12 Kitchen Backsplash Ideas, From Glossy Tiles to Sleek Marble

Give yourself a good view during meal prep.

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When dreaming up your ideal kitchen, it’s easy to spend all of your time obsessing over big-ticket items. How wide would you like the island to be? Do you prefer open shelving or not? Which color would you paint your cabinets? But one detail that tends to get lost amid these larger pieces is one that often sets the tone for the room: the backsplash.

Backsplashes take up quite a bit of square footage in a kitchen and therefore require a fair amount of attention. No one likes staring at boring white tiles when chopping onions, after all, so it’s worth it to venture into more modern territory with a bold graphic design. These kitchen backsplash ideas have something for everyone—whether you’re craving a burst of color or a serene white backdrop.

If You Want a Play on Subway Tile

Gray subway tile backsplash
Photography by Cody Guilfoyle

Subway tile is classic for a reason—it’s clean and simple, but it’s admittedly not very adventurous. Here, perfectly aligned gray tiles offer a subtle spin on the typically all-white option while pairing nicely with pale blue cabinet fronts.

If You’re Looking for Something Graphic

Graphic backsplash
Photography by Michael Wiltbank

A graphic, patterned backsplash may feel like a risk, but it can also be totally versatile. In this Brooklyn kitchen, black, white, and gray tiles look great against an accent color delivered in the form of a red Le Creuset Dutch oven and matching knobs on a Wolf stove.

If You Love a Burst of Neon

Much of Brynn Jones’s Southern California home, designed by Frances Merrill of Reath Design, draws inspiration from the ’70s, but her chartreuse yellow backsplash is perfectly modern. The glossy tiles make a dramatic contrast to the white-and-walnut cabinets and draw attention to Jones’s extensive vintage glass collection.

If You Insist on a White Kitchen

Photo by Jessica Kettle

A timeless white subway tile might be tough to pass over, and if you insist on this choice, we’re not going to stop you. Studio McGee offers a twist on the classic porcelain backsplash with slightly offset square tiles. That small switch feels fresh, and the dark grout makes it more noticeable.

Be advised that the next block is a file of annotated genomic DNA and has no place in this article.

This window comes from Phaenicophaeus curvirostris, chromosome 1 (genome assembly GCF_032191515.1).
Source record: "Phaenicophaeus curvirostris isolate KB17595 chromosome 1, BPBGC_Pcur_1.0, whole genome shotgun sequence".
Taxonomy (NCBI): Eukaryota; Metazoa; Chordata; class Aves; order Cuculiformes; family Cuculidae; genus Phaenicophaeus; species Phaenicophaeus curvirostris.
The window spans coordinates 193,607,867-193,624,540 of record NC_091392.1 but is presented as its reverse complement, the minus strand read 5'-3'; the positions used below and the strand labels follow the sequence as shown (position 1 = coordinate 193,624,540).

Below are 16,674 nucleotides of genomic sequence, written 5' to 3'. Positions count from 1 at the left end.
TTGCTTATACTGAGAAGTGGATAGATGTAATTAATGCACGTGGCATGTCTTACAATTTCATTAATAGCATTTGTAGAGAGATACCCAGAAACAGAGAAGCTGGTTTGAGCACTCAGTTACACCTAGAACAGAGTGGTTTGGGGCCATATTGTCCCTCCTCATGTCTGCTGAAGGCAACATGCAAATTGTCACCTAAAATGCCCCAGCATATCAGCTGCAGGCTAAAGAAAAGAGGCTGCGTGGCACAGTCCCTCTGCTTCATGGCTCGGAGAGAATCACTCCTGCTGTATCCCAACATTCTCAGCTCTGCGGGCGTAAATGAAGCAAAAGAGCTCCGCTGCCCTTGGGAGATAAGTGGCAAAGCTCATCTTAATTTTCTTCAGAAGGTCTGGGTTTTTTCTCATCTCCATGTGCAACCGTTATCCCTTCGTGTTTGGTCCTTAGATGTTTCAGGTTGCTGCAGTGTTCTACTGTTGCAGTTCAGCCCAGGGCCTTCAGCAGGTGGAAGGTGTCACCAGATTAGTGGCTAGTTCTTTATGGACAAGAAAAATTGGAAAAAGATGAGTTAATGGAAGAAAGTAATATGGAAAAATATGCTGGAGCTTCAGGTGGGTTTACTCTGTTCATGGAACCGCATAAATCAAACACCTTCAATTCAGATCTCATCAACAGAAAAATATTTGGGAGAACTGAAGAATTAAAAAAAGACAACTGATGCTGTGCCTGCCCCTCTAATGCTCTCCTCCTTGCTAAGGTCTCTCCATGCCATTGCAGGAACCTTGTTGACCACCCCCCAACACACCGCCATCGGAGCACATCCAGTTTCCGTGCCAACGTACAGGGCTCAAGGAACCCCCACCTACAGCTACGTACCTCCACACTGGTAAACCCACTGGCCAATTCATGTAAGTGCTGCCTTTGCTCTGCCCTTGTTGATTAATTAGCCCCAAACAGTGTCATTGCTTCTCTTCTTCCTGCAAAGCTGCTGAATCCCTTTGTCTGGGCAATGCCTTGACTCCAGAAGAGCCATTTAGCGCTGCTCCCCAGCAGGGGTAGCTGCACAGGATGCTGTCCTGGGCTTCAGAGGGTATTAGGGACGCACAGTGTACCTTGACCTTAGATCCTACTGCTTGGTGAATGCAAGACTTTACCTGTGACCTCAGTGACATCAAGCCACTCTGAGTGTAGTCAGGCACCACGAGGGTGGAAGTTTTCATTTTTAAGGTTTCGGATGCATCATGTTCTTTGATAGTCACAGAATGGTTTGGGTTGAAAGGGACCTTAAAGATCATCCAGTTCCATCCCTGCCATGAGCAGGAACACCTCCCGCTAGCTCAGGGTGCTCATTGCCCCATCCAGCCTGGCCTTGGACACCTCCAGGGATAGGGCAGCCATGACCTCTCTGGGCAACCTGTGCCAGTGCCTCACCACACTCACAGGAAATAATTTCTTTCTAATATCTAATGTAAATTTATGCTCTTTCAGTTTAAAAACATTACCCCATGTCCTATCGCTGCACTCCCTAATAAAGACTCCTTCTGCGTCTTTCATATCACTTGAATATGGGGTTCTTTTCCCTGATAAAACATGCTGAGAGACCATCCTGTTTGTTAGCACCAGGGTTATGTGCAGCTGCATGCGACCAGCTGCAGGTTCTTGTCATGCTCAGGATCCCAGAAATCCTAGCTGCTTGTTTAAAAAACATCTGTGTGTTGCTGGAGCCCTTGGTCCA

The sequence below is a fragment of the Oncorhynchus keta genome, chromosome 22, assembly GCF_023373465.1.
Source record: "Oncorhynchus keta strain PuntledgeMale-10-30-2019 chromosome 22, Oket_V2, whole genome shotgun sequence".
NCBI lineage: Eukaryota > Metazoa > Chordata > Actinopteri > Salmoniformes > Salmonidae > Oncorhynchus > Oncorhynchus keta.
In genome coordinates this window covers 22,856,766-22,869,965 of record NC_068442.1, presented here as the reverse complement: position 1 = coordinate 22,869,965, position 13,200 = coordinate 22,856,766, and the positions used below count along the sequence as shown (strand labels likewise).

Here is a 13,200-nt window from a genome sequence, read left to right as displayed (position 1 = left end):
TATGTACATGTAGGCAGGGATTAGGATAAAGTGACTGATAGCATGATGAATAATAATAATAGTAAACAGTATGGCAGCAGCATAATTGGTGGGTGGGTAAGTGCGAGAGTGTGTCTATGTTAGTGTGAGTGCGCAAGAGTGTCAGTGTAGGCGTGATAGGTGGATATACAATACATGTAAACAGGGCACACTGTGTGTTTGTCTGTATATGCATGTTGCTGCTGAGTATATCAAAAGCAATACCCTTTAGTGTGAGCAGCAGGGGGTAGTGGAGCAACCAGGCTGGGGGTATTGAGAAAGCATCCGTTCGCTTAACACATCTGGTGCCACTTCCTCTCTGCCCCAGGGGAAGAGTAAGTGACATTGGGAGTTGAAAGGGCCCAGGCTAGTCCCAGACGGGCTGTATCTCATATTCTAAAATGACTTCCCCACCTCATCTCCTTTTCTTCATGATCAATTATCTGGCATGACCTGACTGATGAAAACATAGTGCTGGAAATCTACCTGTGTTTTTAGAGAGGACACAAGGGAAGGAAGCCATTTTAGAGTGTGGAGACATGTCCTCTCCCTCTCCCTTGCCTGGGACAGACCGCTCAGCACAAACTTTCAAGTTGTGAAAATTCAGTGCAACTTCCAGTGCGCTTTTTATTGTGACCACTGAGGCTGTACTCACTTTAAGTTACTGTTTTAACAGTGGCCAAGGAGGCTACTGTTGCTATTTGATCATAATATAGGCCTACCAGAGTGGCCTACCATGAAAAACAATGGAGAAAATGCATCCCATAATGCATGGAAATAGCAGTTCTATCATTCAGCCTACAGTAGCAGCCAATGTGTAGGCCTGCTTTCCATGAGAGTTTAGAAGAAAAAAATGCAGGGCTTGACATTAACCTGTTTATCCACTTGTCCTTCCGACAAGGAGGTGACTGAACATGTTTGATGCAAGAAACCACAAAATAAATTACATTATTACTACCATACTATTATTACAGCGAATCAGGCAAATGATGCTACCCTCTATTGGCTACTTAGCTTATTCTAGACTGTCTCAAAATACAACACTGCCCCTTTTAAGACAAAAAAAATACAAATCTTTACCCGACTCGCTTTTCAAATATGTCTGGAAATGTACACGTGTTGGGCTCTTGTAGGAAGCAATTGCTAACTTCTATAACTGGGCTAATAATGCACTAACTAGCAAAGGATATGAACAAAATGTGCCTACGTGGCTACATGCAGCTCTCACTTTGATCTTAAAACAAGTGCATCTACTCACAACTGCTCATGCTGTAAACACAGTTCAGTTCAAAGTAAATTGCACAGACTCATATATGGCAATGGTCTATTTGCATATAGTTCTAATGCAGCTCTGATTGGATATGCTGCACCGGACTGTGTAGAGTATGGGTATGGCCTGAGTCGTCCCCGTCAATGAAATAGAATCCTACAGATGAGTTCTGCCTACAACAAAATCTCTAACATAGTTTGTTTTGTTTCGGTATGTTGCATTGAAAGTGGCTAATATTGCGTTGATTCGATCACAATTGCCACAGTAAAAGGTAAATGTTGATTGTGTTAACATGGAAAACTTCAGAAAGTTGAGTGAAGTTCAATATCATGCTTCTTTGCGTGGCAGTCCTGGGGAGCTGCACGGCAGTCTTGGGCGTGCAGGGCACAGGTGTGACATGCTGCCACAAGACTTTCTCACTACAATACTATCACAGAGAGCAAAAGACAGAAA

If You Prefer Veins to Grout

Courtesy of Studio DB

Perhaps you think any grout lines look busy. And if that’s the case, consider how a large marble slab could work as a backsplash, as in this kitchen by Studio DB. The consistent veining of the marble provides a cohesive pattern that’s further harmonized by matching slabs on the island and hood. Makes for a calming effect, doesn’t it?

If You Like Lots of Pattern

Courtesy of Saffron and Poe

Now that colorful cabinetry has been fully embraced, you may be tempted to balance that with a timid backsplash. But this example from Saffron and Poe, which is part of an equally beautiful home, can give you the confidence to use just as much personality in your backsplash, too. The intricate pattern makes the entire kitchen feel more lively, which might be the exact mood you need for the heart of the home. 

If You’re Feeling Dramatic

Courtesy of Studio Sven

Black can be a bold choice for any kitchen, but when it’s the primary shade of the room—as it is for this one designed by Lauren Svenstrup of Studio Sven—it can make for a showstopping feature. Svenstrup used a black Venetian plaster to match the dark countertops and cabinets, creating a space that feels delightfully enveloping. The gold and wood accents balance out all the black but still feel just as dramatic. 

If You Want Something Blue

Photo by Lindsay Hollinger

Bright tiling is sometimes all you need to offset a kitchen from the rest of a home, as is the case of Lindsay Hollinger’s cooking space in Joshua Tree. She renovated her kitchen to have a blue starburst tile backsplash and kept the rest of the space minimal, making that pattern stand out. 

If You Prefer Downsizing

Photo by Aaron Bengochea

While penny tiles are often found in bathrooms, there’s no reason why they can’t be used for a kitchen backsplash if you want something smaller than a standard square or rectangle. If you’re planning on incorporating open shelving or colorful cabinets into the design, then penny tiles can provide a consistent backdrop. We also like the idea of using a bright penny tile—like pink!—as well. 

If You Gravitate Toward a Rustic Look

Photo by Aaron Bengochea

While exposed beams and wood floors are the most ubiquitous ways to incorporate rustic touches into a kitchen, it is possible to work this aesthetic into a backsplash, too. This example shows how golden-hued rectangular tiles can mimic the look of wood, creating a comfortable yet rugged finish. 

If You Want to Make a Statement

Courtesy of Naked Kitchens

There’s nothing like a metal finish to catch your eye, and that’s especially true if you use it as a striking backsplash. This example from Naked Kitchens uses sheets of brass to make a simple yet effective statement, since the metal contrasts the surrounding shades and effortlessly captures the room’s natural light. Pair this with your morning coffee and you’ll be sure to wake up in a great mood. 

If You Want a Natural Touch

Photo by Aaron Bengochea

For those who prefer to embrace the stunning imperfections of exposed brick, consider the look of a whitewashed brick wall. When paired with plants and other natural finishes, this option looks charmingly bohemian.

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